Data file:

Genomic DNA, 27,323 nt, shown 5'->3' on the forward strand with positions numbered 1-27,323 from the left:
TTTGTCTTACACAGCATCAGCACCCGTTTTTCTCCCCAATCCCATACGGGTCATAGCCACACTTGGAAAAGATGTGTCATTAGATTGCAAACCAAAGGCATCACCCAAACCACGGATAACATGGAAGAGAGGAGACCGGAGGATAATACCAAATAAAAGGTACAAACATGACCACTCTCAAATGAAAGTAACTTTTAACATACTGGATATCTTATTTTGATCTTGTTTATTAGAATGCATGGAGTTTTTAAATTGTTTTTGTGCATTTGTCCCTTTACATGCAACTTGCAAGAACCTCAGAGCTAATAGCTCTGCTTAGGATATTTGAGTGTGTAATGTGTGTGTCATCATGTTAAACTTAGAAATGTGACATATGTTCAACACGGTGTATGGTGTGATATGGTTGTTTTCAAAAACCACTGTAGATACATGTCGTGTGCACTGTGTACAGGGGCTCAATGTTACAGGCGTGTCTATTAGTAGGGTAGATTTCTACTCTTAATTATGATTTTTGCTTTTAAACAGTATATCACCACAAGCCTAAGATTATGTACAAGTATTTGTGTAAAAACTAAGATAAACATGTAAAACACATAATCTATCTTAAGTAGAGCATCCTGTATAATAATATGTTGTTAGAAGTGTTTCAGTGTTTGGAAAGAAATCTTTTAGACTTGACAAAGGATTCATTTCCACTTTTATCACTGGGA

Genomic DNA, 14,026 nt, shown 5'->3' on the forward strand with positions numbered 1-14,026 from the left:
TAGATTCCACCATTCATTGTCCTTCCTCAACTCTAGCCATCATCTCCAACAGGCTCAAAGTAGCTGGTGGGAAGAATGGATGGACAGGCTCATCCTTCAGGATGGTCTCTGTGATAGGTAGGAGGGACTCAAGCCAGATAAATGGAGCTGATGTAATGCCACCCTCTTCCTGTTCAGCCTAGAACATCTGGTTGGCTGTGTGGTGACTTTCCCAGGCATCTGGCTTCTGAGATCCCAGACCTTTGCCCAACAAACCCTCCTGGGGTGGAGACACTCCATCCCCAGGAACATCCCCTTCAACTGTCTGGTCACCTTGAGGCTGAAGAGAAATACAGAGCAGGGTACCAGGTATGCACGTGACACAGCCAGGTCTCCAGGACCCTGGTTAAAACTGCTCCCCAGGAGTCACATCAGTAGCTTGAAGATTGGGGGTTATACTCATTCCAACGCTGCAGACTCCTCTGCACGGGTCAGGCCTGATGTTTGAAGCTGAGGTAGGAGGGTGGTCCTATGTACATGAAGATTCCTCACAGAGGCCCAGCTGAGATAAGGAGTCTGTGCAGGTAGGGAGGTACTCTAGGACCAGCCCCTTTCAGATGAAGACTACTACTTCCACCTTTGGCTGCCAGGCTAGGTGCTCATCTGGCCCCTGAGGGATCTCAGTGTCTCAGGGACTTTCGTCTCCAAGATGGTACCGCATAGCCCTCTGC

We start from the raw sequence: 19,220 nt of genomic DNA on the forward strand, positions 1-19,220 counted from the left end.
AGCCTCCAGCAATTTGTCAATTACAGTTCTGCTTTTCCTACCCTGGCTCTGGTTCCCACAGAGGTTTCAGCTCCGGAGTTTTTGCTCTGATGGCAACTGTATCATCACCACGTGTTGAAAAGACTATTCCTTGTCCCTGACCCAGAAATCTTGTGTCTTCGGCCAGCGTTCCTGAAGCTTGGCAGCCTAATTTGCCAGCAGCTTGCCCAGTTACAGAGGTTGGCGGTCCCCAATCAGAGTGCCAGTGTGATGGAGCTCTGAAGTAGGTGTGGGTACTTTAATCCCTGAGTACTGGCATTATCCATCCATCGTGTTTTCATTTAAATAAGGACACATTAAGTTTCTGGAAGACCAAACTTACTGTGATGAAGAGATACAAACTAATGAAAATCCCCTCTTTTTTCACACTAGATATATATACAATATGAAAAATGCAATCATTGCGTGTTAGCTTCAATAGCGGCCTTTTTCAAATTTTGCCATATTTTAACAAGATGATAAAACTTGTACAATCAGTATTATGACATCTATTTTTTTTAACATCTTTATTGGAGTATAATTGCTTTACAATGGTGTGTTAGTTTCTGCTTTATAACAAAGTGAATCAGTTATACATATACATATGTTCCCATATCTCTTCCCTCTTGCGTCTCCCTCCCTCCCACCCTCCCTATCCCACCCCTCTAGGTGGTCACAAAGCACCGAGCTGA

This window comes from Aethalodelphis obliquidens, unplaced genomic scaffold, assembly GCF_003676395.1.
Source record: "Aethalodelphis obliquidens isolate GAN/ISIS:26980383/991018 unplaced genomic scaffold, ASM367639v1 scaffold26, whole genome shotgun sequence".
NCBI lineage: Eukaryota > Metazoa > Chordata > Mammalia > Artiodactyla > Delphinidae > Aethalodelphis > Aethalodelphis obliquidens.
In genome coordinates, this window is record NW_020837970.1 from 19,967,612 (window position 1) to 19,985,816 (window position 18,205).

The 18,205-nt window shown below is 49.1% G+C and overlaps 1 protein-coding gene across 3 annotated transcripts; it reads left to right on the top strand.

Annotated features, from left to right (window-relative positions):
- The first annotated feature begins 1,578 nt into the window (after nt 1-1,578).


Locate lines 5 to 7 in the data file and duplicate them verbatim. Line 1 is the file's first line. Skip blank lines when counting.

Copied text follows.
We start from the raw sequence: 19,220 nt of genomic DNA on the forward strand, positions 1-19,220 counted from the left end.
AGCCTCCAGCAATTTGTCAATTACAGTTCTGCTTTTCCTACCCTGGCTCTGGTTCCCACAGAGGTTTCAGCTCCGGAGTTTTTGCTCTGATGGCAACTGTATCATCACCACGTGTTGAAAAGACTATTCCTTGTCCCTGACCCAGAAATCTTGTGTCTTCGGCCAGCGTTCCTGAAGCTTGGCAGCCTAATTTGCCAGCAGCTTGCCCAGTTACAGAGGTTGGCGGTCCCCAATCAGAGTGCCAGTGTGATGGAGCTCTGAAGTAGGTGTGGGTACTTTAATCCCTGAGTACTGGCATTATCCATCCATCGTGTTTTCATTTAAATAAGGACACATTAAGTTTCTGGAAGACCAAACTTACTGTGATGAAGAGATACAAACTAATGAAAATCCCCTCTTTTTTCACACTAGATATATATACAATATGAAAAATGCAATCATTGCGTGTTAGCTTCAATAGCGGCCTTTTTCAAATTTTGCCATATTTTAACAAGATGATAAAACTTGTACAATCAGTATTATGACATCTATTTTTTTTAACATCTTTATTGGAGTATAATTGCTTTACAATGGTGTGTTAGTTTCTGCTTTATAACAAAGTGAATCAGTTATACATATACATATGTTCCCATATCTCTTCCCTCTTGCGTCTCCCTCCCTCCCACCCTCCCTATCCCACCCCTCTAGGTGGTCACAAAGCACCGAGCTGA

This window comes from Aethalodelphis obliquidens, unplaced genomic scaffold, assembly GCF_003676395.1.